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From Air Force Medal Of Honor To 'Mullet Marine' — The Most Popular Posts Of 2018
It's now 2019, but it's always worth taking a look back and remembering what happened over the past year, and when it comes to articles here at Task & Purpose, that includes everything from stories of heroism to the news that Marines depleted an entire booze supply in Iceland.
Clearly, we run the gamut of military news stories around here. Here are the top 10 stories we had in 2018, according to stats from Google Analytics:
10. US Troops Deploy 'Overwhelming Force' Against Iceland's Beer Supplies
It's no surprise this story by Jared Keller did well, since it features one of the greatest headlines we've ever had. As Keller reported at the start of the largest NATO military exercise since the Cold War in Oct. 2018, bars in downtown Reykjavík had to make emergency beer runs to accommodate all the sailors and Marines that were in town.
"Trident Juncture will leave NATO leaders with one important strategic conclusion: When all else fails, you can always drink the enemy under the table," Keller wrote.
9. John Chapman Died Alone On A Mountaintop Fighting Al Qaeda. Now He's Getting The Medal Of Honor
In August, Task & Purpose was the first to report that John Chapman, an Air Force combat controller, would be the first Air Force service member to receive the Medal of Honor since Vietnam. His family received the posthumous award in August.
"16 years later and people are still talking about him and asking about him," his sister Lori told Task & Purpose. "And that, to a family member, means more than anyone can imagine."
8. Veterans Need To Be Honest About Their Loneliness And Boredom After Serving
This column in May by Task & Purpose columnist Carl Forsling spoke to a number of issues veterans face after transitioning out of the military — whether it's going from a regimented day to zero structure and the tendency to self-isolate from civilians.
"When you get home you usually have nothing to do. At first, that fills you with sublime joy, but after awhile, having nothing and no one to fill the off-time becomes old. Some people handle that better than others," Forsling wrote.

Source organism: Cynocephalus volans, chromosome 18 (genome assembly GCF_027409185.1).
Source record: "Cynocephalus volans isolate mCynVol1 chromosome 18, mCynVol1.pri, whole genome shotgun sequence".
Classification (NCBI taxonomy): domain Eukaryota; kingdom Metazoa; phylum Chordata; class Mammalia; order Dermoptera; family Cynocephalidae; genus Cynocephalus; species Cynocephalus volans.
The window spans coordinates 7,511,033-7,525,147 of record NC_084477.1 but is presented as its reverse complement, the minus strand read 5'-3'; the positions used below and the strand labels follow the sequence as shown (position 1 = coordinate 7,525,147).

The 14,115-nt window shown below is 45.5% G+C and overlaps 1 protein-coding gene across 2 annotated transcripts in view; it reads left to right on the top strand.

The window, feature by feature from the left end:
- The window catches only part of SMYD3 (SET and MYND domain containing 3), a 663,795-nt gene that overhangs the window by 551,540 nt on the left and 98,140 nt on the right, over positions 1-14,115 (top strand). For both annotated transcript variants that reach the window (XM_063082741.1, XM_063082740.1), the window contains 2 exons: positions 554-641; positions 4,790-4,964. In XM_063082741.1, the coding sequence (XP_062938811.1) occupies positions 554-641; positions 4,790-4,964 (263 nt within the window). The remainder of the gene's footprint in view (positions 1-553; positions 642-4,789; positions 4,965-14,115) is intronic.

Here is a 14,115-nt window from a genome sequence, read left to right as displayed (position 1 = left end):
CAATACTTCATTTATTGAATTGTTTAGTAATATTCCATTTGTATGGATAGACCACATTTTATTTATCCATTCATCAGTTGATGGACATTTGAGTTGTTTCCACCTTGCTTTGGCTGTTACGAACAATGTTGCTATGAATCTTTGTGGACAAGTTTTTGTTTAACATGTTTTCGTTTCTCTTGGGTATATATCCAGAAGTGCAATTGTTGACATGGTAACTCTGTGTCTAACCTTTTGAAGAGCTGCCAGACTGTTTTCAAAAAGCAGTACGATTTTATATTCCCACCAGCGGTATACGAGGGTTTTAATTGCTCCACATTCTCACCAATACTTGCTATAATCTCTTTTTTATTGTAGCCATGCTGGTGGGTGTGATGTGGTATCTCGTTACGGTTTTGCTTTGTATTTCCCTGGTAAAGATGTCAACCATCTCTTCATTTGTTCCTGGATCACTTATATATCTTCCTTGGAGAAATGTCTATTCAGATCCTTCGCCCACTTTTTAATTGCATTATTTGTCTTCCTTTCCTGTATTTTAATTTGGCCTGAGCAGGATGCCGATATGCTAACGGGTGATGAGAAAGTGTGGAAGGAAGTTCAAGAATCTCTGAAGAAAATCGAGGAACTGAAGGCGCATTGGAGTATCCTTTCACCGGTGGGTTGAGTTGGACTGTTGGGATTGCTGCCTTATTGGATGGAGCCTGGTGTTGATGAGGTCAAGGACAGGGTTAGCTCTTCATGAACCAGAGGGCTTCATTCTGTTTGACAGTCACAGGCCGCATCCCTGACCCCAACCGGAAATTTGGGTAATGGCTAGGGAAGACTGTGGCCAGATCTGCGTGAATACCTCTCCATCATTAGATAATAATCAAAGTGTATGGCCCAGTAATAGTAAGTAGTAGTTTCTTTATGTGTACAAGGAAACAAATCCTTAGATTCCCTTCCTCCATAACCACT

7. The Spartans Were Morons
"Let's face it, the Spartans were morons," opens this provocatively-titled column, syndicated from Law Enforcement Today. With a headline and opening like that — amid the military's cult-like fascination with all things Spartan — it's easy to see why this article blew up.
"So the next time you see a middle-aged, bearded, chubby, cop or military dude dressed up like Donny Delta Force in morale patches, Velcro and 'operator gear' festooned with Spartan helmet insignia, ask yourself this: What are they really laying claim to?"
6. The Recruit Who Shipped To Boot Camp With A Mullet Is Now A Marine
The internet loved "Recruit Mullet" when he first screamed onto the scene — after the official Marine Corps Facebook page posted a video of the mulletted, Budweiser shirt-wearing Marine Corps wannabe making his initial phone call home.
Task & Purpose was down in San Diego when the Marine graduated from boot camp and, well, he had a better haircut.
5. 'I Got Him With My Hunting Knife': SEAL Allegedly Texted Photo Cradling ISIS Fighter's Head
Task & Purpose was the first to report on what happened at the Article 32 hearing for Navy SEAL Chief Eddie Gallagher, a 19-year veteran of the Navy facing charges of war crimes during the Battle of Mosul. The initial article, written by yours truly, revealed more details from the case and the investigation, including descriptions of photos taken at the allegedly grisly scene.